Wednesday, June 20, 2012

The Pursuit of Happiness

 Below is a blog post about the relationship between design and happiness by Kate Watson-Smyth from that we found interesting.

The pursuit of happiness

Can good design in the home actually improve your life? The Danish think so 

Copenhagen regularly features on lists of cities that offer the best quality of life. It is also hailed as one of the most environmentally friendly places to live; its harbour is safe for swimming and 55 per cent of its citizens commute to work by bicycle. In this year’s OECD global happiness survey, the Danes were ranked as the happiest people on the planet.
Although the reasons for this national contentment are a matter of debate, many say it has to do with the Danish belief that good interior design improves people’s lives. And Danish homes, from traditional townhouses to sleek studio apartments, reflect this philosophy.

Interiors are typically clean and minimalist: white walls and floorboards provide a structural, almost architectural backdrop to simple, utilitarian furniture. The color palette is monochrome and muted, with perhaps a single splash of color from a lamp, cushion or chair. The curtains, if indeed there are any, are white and open. And every house is full of candles – a Danish obsession, which helps provide hygge (loosely translated as atmosphere or comfort), the state to which every Danish home aspires.

This distinct approach to interiors dates back to the years following the second world war, when architects and designers promoted the idea that affordable, high-quality furniture would enable the average Dane to live better. That view still holds true today, more than 60 years on, and their simple and uncluttered homes are admired around the world.

This year marks the 10th anniversary of Index: Design to Improve Life, a non-profit organization that promotes the idea that interior design is a decisive factor in creating a better world. Established in Denmark, it is now internationally recognized and offers the world’s largest monetary prize for design at €500,000.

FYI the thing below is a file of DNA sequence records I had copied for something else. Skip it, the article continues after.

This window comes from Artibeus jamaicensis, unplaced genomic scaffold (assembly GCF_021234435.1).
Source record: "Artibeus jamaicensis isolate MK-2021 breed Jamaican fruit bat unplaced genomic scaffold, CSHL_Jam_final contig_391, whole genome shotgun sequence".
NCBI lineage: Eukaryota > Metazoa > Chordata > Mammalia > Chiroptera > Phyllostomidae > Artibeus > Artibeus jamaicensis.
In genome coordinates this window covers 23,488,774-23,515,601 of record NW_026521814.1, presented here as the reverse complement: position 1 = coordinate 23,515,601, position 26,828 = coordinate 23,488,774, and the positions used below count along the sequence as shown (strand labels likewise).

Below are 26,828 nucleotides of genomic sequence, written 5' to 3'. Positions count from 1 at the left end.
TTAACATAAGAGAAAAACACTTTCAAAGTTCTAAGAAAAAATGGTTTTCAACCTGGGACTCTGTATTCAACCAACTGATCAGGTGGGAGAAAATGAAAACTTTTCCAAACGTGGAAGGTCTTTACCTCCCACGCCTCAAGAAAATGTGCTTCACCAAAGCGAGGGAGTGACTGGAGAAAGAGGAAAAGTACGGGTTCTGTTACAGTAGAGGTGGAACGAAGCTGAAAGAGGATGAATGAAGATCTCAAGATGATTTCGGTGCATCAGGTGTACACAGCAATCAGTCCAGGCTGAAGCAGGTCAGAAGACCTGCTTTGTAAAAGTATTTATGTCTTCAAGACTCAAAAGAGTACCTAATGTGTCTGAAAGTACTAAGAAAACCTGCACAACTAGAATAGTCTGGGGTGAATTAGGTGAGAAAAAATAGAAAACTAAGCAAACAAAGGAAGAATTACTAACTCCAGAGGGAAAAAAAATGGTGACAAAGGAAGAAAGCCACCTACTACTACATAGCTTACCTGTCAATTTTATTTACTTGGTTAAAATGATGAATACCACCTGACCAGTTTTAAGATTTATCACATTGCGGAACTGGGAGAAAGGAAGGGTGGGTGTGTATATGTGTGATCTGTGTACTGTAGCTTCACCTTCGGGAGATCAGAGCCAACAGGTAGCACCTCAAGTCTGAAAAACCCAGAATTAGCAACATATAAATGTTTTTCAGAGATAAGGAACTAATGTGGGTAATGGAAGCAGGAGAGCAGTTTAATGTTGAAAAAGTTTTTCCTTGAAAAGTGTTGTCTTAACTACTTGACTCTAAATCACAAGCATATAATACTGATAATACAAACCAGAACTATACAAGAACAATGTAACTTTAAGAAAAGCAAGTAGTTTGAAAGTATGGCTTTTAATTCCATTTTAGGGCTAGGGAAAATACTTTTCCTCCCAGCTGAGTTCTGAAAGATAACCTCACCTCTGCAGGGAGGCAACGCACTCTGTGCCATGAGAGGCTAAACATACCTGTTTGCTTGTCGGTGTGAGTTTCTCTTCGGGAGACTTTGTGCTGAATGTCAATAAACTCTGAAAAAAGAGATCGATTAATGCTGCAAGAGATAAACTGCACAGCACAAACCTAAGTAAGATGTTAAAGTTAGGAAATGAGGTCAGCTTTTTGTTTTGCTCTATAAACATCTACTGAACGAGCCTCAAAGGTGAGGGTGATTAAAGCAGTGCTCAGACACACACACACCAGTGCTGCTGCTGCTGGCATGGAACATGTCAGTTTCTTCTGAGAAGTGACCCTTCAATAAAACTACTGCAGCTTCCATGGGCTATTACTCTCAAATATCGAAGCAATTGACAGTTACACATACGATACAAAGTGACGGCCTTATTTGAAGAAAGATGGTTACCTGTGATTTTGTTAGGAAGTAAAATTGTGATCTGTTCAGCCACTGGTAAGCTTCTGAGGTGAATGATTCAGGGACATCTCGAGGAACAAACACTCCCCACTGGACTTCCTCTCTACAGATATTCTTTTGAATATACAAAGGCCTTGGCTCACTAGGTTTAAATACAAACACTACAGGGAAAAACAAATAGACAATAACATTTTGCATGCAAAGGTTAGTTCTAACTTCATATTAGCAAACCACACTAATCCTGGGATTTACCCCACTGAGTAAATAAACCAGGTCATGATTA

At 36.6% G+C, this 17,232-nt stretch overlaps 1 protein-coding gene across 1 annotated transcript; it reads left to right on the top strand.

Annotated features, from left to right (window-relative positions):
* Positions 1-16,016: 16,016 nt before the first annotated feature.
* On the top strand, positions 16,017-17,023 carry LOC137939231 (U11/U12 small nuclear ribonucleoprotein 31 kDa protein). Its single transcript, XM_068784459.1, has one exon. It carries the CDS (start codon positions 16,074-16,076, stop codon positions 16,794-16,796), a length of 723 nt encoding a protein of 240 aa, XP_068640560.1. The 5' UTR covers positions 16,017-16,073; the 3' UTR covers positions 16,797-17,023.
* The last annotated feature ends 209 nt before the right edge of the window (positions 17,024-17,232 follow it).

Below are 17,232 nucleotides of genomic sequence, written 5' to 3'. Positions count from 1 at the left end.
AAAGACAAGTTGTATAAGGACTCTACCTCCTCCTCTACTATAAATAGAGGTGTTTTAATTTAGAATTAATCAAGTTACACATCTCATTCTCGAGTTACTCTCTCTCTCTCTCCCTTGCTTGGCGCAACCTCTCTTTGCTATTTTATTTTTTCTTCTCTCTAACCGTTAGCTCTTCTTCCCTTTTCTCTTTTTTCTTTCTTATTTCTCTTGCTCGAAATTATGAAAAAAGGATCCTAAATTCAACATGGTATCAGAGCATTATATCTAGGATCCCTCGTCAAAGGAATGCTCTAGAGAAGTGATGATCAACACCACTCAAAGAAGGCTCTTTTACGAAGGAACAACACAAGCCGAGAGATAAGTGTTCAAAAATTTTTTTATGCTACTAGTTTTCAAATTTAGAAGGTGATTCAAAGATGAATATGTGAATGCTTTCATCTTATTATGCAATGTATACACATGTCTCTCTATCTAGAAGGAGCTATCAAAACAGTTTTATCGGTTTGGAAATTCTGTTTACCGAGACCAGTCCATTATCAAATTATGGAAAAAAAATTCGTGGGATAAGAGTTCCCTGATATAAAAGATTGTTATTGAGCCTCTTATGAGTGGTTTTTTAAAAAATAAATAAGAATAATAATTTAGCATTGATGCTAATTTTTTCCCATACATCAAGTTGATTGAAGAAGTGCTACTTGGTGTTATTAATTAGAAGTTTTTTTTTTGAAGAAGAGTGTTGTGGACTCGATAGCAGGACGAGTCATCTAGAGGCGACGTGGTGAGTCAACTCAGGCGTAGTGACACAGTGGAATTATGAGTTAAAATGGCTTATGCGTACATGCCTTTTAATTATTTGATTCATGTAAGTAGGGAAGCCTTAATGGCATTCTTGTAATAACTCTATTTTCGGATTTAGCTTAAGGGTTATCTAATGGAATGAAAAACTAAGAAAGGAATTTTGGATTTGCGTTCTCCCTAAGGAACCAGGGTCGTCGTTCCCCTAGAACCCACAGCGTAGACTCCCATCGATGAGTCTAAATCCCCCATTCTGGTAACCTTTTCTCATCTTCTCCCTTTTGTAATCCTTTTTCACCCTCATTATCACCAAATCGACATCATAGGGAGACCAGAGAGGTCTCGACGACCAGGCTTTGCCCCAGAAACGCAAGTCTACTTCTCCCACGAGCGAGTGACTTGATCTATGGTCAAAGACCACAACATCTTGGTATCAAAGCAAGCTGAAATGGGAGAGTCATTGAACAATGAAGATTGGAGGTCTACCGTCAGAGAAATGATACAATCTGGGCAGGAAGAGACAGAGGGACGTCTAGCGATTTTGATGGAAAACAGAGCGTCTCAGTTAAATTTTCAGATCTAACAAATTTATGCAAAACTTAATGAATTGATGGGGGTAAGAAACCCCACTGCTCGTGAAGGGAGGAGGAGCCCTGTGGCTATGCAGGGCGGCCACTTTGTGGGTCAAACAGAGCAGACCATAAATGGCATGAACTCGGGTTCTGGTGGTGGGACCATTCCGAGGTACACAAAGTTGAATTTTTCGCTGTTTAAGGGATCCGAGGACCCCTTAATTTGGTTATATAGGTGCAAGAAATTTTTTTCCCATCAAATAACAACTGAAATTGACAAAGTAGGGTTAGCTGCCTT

Danish tiered chandelier
Modern Danish tiered chandelier, $1,275,

Today there are 400 furniture companies in Denmark producing about €1.75bn worth of goods, of which 80 per cent are sold abroad, making homewares the country’s fifth most important export industry. Much of this furniture is still influenced by those original designers such as Arne Jacobsen, Hans Wegner, Verner Panton and Poul Henningsen.

Their work, also known as Danish Modern, is based on the minimalist principles of the German Bauhaus movement. The lines are simple and every element of every piece is there for a reason. The old adage that “form follows function” is rewritten in Danish design, where the two are of equal importance. As a result of this attention to detail, many original designs, such as Jacobsen’s Egg and Swan chairs, Wegner’s Wishbone chair and Henningsen’s Artichoke light, remain in production today and continue to be in high demand.
Mads Johansen and Antonio Scaffidi were both trained at the Danish Design School in Copenhagen. Their latest product, the Njord chair for Kusch+Co, was shown in the UK for the first time at Clerkenwell Design Week last month. Both acknowledge a debt to what Scaffidi calls the “old masters and their attention to detail”.

“It is a nice challenge that we have to live up to,” says Johansen. “In that sense we are blessed that we have been given this insight. I think it must be harder for designers in other countries because they do not have the benefit of being around this culture of design.”

Danish interiors

From left: Bentwood floor lamp by Caprani Light, $550,; mirror sculptures rug designed by Verner Panton, £1,465 for 2m x 3m,; coffee table, €325,; teak and oak chair by Finn Juhl, $7,735,; big drop grey and dash coral 45cm x 45cm square cushions designed by RosenbergCph, €54,; Finn Juhl Poeten two-seater sofa, $11,000,; gateleg table by Kurt Ostervig, £2,089,

Marianne Brandi, creative director of the leading Danish design house, DAY Home, believes the Danes are so used to good furniture that they take it for granted. In primary schools, for example, children sit on Fritz Hansen chairs and Poul Henningsen lamps illuminate hospital foyers.

“My father’s office had Poul Henningsen lamps over every desk,” says Brandi. “They were even in the toilets. When I met my husband, he had four Arne Jacobsen chairs, but they were the same as those in my dentist’s waiting room, so I didn’t want them in my house,” she says.

Candle holders
Candle holders, $500
Christian Rasmussen, head of design at Fritz Hansen, which has been manufacturing furniture since 1872, believes that to understand Danish style you have to first look at the structure of the country.

“Our society is based on a very traditional democracy,” he says. “We have free education, free hospitals and health care. We don’t have extremes of class like you find elsewhere in Europe, and that is reflected in our approach to design. Furniture was built to last because we couldn’t afford to go and buy another piece next year, and that idea is firmly planted in the heads of our designers. Materials are treated with respect, and there is always a good reason for why a piece looks the way it does.”
But, he adds, the climate also plays an important role in their style.

“Our winters are long and dark and we keep the walls white because we need to bring in as much light as possible,” says Rasmussen. “People spend a lot of time and energy on their homes because it is our way of showing who we are, how we live and what we believe in – and we believe absolutely that beautiful interiors make people happy.”